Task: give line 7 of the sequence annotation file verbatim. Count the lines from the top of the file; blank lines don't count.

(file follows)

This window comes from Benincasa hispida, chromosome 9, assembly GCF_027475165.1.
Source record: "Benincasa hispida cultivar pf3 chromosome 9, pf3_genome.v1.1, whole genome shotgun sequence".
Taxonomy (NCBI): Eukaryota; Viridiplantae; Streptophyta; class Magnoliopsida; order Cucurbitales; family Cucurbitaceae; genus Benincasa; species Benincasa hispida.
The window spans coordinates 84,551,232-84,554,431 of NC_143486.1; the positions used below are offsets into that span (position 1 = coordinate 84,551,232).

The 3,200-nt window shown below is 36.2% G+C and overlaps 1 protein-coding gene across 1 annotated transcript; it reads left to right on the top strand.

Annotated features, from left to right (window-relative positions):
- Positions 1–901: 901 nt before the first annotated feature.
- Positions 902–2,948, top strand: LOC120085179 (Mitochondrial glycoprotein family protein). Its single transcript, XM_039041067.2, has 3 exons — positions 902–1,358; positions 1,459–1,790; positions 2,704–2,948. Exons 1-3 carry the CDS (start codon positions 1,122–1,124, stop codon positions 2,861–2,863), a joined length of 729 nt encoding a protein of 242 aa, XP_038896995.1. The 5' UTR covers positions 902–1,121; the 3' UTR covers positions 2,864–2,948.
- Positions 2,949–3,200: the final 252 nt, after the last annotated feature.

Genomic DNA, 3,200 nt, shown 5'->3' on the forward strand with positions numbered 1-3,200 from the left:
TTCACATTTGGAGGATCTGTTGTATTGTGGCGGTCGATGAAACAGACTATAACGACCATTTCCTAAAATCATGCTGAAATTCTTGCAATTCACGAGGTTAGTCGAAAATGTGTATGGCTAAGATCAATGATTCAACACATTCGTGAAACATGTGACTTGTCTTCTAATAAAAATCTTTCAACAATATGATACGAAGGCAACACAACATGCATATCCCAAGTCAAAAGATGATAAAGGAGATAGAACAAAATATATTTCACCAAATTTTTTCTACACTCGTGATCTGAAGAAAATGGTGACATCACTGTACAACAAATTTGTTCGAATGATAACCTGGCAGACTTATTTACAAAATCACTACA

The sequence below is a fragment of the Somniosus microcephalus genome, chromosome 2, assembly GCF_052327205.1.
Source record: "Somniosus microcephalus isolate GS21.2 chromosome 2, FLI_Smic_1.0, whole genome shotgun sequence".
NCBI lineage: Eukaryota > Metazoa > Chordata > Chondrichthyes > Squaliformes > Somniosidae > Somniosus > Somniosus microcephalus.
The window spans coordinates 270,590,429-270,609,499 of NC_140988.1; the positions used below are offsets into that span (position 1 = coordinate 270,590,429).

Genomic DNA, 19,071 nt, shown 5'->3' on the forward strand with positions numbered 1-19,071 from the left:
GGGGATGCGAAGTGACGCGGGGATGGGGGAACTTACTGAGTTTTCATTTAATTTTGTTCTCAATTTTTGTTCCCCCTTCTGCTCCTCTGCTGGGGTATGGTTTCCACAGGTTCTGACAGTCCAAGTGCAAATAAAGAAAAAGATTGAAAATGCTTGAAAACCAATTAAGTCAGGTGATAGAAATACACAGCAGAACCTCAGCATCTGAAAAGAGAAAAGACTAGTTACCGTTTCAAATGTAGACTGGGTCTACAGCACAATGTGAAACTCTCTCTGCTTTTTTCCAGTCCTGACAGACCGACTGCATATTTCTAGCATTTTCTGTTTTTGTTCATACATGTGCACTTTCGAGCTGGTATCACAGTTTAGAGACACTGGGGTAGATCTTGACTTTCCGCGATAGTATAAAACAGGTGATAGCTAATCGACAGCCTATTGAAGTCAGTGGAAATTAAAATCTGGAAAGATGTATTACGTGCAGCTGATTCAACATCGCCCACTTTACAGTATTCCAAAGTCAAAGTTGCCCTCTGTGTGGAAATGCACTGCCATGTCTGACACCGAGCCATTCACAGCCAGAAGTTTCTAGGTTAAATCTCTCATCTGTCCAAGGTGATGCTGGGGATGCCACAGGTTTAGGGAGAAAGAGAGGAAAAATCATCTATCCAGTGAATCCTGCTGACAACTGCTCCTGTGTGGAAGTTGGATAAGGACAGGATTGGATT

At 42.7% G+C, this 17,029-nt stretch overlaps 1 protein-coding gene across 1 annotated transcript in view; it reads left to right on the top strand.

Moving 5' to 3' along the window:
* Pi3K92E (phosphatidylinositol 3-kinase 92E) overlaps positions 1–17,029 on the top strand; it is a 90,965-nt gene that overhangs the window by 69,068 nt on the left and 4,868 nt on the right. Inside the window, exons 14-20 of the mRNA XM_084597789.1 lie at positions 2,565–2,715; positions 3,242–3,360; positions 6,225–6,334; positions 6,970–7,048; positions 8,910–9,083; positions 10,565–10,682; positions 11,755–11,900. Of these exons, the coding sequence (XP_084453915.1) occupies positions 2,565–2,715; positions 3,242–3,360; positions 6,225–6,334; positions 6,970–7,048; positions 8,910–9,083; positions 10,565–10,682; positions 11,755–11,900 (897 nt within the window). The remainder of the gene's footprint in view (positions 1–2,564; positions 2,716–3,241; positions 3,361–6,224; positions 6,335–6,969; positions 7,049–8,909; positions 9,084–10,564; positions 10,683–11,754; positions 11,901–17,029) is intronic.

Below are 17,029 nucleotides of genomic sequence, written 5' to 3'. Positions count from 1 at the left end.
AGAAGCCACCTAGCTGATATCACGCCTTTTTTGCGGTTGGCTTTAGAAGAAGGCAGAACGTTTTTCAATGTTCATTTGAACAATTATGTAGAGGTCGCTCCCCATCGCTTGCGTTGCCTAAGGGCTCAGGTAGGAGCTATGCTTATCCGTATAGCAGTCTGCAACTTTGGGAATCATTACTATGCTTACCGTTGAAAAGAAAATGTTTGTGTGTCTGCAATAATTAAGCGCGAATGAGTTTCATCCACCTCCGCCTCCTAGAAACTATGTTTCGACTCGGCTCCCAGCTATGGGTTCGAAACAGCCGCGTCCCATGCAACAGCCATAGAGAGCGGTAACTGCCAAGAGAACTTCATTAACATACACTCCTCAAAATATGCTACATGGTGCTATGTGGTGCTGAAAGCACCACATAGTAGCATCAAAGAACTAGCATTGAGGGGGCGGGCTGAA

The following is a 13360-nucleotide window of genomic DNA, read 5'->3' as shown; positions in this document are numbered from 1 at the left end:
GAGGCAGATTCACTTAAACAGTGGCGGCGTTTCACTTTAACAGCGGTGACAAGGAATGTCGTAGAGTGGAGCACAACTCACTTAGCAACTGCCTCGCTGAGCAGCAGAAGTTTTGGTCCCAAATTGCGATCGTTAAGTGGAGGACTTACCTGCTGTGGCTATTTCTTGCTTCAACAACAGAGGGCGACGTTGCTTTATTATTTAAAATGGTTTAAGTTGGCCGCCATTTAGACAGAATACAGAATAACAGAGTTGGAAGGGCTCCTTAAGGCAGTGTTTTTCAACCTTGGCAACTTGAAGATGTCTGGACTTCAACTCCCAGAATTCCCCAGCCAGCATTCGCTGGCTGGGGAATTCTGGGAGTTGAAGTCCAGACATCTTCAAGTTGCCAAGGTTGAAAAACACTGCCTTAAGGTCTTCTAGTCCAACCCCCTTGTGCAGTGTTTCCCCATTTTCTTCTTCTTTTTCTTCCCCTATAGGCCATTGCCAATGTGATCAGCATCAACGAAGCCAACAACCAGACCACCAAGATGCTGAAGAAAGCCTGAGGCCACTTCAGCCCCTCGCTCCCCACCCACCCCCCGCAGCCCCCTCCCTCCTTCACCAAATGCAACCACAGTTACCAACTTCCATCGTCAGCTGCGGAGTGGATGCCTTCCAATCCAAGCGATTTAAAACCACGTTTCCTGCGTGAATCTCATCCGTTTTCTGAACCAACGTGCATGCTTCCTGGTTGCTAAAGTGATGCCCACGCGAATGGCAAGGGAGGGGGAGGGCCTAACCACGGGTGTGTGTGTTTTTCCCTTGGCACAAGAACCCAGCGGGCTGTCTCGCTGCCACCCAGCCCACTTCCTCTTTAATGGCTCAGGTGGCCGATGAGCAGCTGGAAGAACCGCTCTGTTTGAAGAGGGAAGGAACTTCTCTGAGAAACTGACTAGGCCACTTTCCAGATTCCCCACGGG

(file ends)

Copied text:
- Positions 1–901: 901 nt before the first annotated feature.